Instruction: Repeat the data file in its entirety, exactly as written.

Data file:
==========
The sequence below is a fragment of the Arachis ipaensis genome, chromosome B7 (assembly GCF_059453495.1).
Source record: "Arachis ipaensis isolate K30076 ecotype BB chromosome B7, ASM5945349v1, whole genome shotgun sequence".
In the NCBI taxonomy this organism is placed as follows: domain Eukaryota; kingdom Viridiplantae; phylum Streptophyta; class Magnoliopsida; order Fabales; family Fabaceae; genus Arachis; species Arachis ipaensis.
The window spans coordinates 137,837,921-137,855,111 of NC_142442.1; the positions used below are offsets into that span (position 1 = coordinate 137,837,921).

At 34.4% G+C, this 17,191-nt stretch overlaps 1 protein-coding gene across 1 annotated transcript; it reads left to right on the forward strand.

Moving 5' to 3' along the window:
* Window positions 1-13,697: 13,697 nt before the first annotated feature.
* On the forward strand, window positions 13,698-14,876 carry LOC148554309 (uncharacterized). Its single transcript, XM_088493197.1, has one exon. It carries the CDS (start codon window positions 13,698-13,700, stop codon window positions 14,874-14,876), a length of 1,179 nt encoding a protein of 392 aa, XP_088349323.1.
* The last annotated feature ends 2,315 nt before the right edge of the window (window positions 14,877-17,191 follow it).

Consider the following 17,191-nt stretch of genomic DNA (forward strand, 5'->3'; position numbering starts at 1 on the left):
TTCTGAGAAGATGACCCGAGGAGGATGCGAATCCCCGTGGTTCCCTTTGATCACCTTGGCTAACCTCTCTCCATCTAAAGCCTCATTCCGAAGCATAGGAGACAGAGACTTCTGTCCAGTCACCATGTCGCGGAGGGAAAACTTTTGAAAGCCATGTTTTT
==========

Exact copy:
The sequence below is a fragment of the Arachis ipaensis genome, chromosome B7 (assembly GCF_059453495.1).
Source record: "Arachis ipaensis isolate K30076 ecotype BB chromosome B7, ASM5945349v1, whole genome shotgun sequence".
In the NCBI taxonomy this organism is placed as follows: domain Eukaryota; kingdom Viridiplantae; phylum Streptophyta; class Magnoliopsida; order Fabales; family Fabaceae; genus Arachis; species Arachis ipaensis.
The window spans coordinates 137,837,921-137,855,111 of NC_142442.1; the positions used below are offsets into that span (position 1 = coordinate 137,837,921).

At 34.4% G+C, this 17,191-nt stretch overlaps 1 protein-coding gene across 1 annotated transcript; it reads left to right on the forward strand.

Moving 5' to 3' along the window:
* Window positions 1-13,697: 13,697 nt before the first annotated feature.
* On the forward strand, window positions 13,698-14,876 carry LOC148554309 (uncharacterized). Its single transcript, XM_088493197.1, has one exon. It carries the CDS (start codon window positions 13,698-13,700, stop codon window positions 14,874-14,876), a length of 1,179 nt encoding a protein of 392 aa, XP_088349323.1.
* The last annotated feature ends 2,315 nt before the right edge of the window (window positions 14,877-17,191 follow it).

Consider the following 17,191-nt stretch of genomic DNA (forward strand, 5'->3'; position numbering starts at 1 on the left):
TTCTGAGAAGATGACCCGAGGAGGATGCGAATCCCCGTGGTTCCCTTTGATCACCTTGGCTAACCTCTCTCCATCTAAAGCCTCATTCCGAAGCATAGGAGACAGAGACTTCTGTCCAGTCACCATGTCGCGGAGGGAAAACTTTTGAAAGCCATGTTTTT